Springsteen and Scialfa, who have homes in Rumson and Colts Neck, haven’t commented on the suit. But the plaintiff in the suit, Olympic equestrian Todd Minikus, says they agreed in July to pay him $650,000, along with a horse they owned named Scarlett, to acquire Pavarotti, one of Minikus’ “top horses.” The horse was to be for the couple’s daughter, Jessica Springsteen, a competitor in equestrian events.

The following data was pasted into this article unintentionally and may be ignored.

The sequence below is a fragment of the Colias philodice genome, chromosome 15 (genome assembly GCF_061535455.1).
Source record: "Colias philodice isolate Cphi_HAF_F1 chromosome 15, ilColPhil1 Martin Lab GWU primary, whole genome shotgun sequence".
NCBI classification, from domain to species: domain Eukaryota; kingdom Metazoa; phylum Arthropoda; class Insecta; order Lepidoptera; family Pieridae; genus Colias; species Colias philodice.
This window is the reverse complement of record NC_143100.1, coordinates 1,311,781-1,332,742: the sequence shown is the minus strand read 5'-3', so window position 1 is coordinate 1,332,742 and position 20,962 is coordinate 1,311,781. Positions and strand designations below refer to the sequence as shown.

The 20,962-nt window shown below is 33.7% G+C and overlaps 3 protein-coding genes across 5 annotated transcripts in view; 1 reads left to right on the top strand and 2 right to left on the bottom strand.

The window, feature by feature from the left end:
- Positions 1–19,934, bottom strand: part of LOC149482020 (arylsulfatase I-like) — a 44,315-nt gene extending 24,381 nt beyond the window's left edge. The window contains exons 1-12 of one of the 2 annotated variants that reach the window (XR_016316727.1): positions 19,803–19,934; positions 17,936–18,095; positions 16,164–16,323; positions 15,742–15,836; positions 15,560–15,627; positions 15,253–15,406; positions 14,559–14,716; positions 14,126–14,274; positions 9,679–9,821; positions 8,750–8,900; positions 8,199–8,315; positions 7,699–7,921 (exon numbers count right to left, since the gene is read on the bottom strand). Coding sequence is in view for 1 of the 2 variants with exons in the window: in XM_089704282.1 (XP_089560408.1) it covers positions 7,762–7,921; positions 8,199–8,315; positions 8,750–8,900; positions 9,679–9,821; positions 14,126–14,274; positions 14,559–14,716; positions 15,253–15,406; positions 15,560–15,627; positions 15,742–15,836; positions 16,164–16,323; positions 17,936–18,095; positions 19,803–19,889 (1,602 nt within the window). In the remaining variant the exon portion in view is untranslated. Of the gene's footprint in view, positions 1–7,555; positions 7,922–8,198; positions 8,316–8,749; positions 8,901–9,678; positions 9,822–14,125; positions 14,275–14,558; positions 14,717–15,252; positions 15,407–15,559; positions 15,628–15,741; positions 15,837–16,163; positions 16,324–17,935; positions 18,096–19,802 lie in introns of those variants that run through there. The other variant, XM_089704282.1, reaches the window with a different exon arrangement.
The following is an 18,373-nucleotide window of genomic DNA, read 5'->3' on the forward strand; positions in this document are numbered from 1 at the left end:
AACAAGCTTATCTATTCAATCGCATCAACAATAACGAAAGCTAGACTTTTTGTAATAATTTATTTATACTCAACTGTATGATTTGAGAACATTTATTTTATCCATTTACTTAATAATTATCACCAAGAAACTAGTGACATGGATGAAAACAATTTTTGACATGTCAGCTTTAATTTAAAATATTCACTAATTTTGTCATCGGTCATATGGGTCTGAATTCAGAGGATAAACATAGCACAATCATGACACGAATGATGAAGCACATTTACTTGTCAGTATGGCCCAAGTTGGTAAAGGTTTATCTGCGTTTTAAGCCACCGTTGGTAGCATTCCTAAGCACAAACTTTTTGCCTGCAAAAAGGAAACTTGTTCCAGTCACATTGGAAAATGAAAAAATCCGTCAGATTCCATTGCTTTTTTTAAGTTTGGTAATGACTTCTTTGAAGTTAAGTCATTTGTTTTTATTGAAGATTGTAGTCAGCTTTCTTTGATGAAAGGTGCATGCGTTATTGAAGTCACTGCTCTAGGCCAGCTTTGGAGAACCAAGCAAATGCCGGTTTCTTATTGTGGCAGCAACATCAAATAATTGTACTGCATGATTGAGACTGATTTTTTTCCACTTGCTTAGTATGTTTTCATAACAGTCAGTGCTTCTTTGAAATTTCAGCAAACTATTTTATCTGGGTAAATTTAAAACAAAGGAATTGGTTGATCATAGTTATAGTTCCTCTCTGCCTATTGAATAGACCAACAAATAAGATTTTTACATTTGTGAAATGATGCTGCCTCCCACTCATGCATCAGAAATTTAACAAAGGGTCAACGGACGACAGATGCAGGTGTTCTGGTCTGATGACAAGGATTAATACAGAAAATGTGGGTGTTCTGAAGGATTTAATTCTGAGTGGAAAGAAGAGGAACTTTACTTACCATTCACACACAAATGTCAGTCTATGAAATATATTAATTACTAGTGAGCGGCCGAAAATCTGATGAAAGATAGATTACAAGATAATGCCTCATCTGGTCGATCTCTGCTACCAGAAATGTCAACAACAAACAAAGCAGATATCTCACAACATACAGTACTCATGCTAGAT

But after putting down a $25,000 deposit, the musical couple neighed at the deal, Minikus claims.
The sui, according to the report, alleges that
“the defendants conveyed to plaintiff through their agents … that Mrs. Springsteen wanted to back out of the deal, fearing that Pavarotti might not be right for her daughter.”
Pavarotti’s value has been diminished as a result of the Springsteens, whom Minikus characterizes as “high-profile purchasers,” reneging on the deal, according to the lawsuit.